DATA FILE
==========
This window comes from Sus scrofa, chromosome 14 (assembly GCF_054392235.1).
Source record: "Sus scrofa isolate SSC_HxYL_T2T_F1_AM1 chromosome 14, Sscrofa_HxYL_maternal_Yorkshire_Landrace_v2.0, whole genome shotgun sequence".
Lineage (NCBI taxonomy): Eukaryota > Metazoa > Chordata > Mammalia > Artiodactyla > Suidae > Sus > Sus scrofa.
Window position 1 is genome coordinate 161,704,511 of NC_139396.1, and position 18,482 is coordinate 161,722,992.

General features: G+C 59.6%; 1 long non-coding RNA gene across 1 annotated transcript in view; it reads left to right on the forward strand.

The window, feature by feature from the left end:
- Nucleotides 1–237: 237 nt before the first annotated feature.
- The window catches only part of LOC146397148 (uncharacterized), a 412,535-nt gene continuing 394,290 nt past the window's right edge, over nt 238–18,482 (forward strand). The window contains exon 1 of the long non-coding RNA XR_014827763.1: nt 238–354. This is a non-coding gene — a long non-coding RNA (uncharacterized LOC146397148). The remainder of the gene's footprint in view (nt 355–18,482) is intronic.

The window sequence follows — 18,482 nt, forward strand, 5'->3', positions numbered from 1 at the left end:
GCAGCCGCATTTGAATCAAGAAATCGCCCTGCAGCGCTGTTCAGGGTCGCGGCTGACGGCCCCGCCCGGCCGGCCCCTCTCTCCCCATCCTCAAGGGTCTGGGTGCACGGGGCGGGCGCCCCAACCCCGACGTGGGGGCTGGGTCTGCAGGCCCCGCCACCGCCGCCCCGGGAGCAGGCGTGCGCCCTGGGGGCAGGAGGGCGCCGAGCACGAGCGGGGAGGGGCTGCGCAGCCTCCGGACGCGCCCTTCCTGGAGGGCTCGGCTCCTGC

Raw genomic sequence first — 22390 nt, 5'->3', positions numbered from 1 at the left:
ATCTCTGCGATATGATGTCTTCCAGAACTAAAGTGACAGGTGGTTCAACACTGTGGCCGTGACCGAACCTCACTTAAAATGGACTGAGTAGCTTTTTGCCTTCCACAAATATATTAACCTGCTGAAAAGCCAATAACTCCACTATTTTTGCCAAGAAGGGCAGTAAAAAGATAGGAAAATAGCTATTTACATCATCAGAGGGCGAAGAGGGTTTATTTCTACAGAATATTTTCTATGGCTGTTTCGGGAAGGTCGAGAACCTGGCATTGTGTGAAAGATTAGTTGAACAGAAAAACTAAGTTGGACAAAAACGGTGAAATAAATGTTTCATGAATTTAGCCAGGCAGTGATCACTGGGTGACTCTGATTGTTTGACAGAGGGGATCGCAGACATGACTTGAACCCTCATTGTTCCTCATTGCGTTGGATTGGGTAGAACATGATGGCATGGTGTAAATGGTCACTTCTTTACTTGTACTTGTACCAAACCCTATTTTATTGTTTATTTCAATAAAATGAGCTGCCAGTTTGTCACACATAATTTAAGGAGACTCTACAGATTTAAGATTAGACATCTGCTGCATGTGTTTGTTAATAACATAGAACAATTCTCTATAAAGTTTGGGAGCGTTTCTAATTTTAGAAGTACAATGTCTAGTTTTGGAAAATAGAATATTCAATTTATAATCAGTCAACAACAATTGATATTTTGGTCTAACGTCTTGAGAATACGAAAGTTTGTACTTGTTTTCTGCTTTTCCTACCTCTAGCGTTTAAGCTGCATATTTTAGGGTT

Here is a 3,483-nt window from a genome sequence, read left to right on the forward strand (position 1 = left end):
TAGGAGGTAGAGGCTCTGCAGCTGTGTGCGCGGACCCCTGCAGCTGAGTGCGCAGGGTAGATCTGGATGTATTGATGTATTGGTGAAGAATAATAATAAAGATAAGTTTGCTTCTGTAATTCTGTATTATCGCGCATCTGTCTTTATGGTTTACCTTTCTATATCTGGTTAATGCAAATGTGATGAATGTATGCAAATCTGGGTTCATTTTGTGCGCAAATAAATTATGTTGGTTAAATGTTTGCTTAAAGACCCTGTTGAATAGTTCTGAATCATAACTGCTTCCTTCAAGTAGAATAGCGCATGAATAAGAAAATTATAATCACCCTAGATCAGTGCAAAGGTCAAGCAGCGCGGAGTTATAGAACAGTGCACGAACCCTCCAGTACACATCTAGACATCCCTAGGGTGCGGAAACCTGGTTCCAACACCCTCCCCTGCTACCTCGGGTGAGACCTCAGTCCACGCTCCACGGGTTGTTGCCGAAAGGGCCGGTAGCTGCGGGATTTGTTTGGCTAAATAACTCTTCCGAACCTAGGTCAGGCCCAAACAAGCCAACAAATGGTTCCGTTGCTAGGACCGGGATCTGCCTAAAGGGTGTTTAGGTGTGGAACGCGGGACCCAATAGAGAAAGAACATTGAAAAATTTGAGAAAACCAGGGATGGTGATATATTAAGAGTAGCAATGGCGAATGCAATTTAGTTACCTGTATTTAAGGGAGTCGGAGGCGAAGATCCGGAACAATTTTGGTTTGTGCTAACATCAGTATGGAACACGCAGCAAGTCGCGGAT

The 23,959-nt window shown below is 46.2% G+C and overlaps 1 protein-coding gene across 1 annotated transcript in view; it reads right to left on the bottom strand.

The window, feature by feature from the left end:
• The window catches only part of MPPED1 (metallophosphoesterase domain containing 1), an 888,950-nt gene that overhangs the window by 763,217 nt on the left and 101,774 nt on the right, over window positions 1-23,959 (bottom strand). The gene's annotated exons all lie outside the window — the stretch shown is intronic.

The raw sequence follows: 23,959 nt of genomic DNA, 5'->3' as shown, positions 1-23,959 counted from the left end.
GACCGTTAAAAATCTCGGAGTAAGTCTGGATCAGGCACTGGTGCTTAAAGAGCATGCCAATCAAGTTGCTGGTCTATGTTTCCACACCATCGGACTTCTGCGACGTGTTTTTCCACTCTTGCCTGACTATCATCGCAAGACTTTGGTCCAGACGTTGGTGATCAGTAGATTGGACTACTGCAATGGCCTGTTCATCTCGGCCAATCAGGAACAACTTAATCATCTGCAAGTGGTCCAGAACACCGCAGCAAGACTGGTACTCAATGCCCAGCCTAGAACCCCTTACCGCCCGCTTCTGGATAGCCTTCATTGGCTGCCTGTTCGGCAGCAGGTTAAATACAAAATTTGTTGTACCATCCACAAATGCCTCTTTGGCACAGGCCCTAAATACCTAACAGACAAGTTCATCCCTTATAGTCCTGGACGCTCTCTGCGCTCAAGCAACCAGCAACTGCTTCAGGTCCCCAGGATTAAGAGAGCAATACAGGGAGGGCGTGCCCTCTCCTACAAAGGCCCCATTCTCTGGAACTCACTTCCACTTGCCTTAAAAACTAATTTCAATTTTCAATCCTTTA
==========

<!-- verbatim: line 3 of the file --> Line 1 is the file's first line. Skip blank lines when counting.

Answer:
Lineage (NCBI taxonomy): Eukaryota > Metazoa > Chordata > Mammalia > Artiodactyla > Suidae > Sus > Sus scrofa.